"Introduction to Identity-Based Encryption", Luther Martin, 2008,

978-1-59693-238-8, U$89.00

%A Luther Martin

%C 685 Canton St., Norwood, MA 02062

%D 2008

%G 978-1-59693-238-8 1-59693-238-4

%I Artech House/Horizon

%O U$89.00 617-769-9750 800-225-9977 artech@...

%O http://www.amazon.com/exec/obidos/ASIN/1596932384/robsladesinterne

http://www.amazon.co.uk/exec/obidos/ASIN/1596932384/robsladesinte-21

%O http://www.amazon.ca/exec/obidos/ASIN/1596932384/robsladesin03-20

%O Audience s- Tech 2 Writing 1 (see revfaq.htm for explanation)

%P 232 p.

%T "Introduction to Identity-Based Encryption"

The preface states that identity-based encryption (IBE) is equivalent,

in importance, to the invention of asymmetric encryption, but it

doesn't say why (nor, in fact, what identity-based encryption actually

is.)

Although chapter one is an introduction, the definition of IBE is on a

very abstract level. We are told that the intent of IBE is to allow

one party to create a public key for another, identifiable, entity,

and encrypt material for transmission to them, even though an

asymmetric key pair has not been established in advance. The receiver

could then generate a corresponding private key, and retrieve the

original information. Some mathematics (number theory) involved in

asymmetric encryption is presented in chapter two, but not explained.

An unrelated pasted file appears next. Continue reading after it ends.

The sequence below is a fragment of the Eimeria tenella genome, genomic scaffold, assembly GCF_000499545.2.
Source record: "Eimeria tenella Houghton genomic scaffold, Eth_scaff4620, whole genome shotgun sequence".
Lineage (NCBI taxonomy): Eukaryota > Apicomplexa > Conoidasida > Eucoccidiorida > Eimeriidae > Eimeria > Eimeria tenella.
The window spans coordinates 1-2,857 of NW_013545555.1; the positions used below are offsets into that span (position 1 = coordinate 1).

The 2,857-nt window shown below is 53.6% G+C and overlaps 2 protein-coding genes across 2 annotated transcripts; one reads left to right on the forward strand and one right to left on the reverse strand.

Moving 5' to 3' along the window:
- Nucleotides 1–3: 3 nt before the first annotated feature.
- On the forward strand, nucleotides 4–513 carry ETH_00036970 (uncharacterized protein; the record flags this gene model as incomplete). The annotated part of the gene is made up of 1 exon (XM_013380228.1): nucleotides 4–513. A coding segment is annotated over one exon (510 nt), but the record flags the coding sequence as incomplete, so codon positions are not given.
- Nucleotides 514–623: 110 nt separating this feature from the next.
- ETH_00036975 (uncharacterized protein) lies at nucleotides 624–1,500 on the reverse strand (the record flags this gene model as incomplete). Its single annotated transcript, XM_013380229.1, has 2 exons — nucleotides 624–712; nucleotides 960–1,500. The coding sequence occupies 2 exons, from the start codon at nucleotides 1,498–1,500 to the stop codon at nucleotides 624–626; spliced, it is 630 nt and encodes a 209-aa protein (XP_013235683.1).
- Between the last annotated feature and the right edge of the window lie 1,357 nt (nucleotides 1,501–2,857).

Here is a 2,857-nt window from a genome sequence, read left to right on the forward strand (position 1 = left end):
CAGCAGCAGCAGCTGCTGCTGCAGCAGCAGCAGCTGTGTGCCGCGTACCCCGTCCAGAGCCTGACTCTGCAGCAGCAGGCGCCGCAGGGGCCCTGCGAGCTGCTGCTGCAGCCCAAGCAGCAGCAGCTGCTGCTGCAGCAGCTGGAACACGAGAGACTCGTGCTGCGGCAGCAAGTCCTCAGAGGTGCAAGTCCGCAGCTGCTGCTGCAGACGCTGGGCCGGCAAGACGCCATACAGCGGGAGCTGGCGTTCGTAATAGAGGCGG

The same level of non-exegesis is used, in chapter three, regarding

elliptic curves, and in chapter four in relation to Tate pairing. All

we are told is that these pairings are used in many IBE schemes.

Chapter five turns to the mathematics of basic encryption schemes, and

ends by looking at the theoretical cracking of keys by quantum

computers, using, for example, Shor's algorithm. (Confidence in the

practicality of Martin's arithmetic is not helped by his provision of

a table of key cracking times that completely ignores the existence of

Moore's Law.) Some common (non-IBE) encryption algorithms are

described in chapter six, and Martin actually does a better job

explaining these.

Chapters seven to ten outline four IBE encryption schemes. The math

is all there (including analysis of the weaknesses, and potential

means of remediation), but the rather central point of the choice and

determination of identity values still has not been addressed. All of

these systems rely on generation of the private keys from a single

agent (which can, therefore, become a single point of failure), so

chapter eleven examines ways to support key generation with multiple

sources. Ways to improve the performance of the (computationally

intensive) operations of the IBE systems are examined in chapter

twelve.

The title is rather unfortunate, since Martin never does provide much

of an introduction. The content is intriguing, although the practical

applications of any IBE system turn on the question of the identity

data, which is left unaddressed. Martin's assertion of the importance

of IBE is therefore not demonstrated in this work.

copyright Robert M. Slade, 2008 BKIDBENC.RVW 20080514

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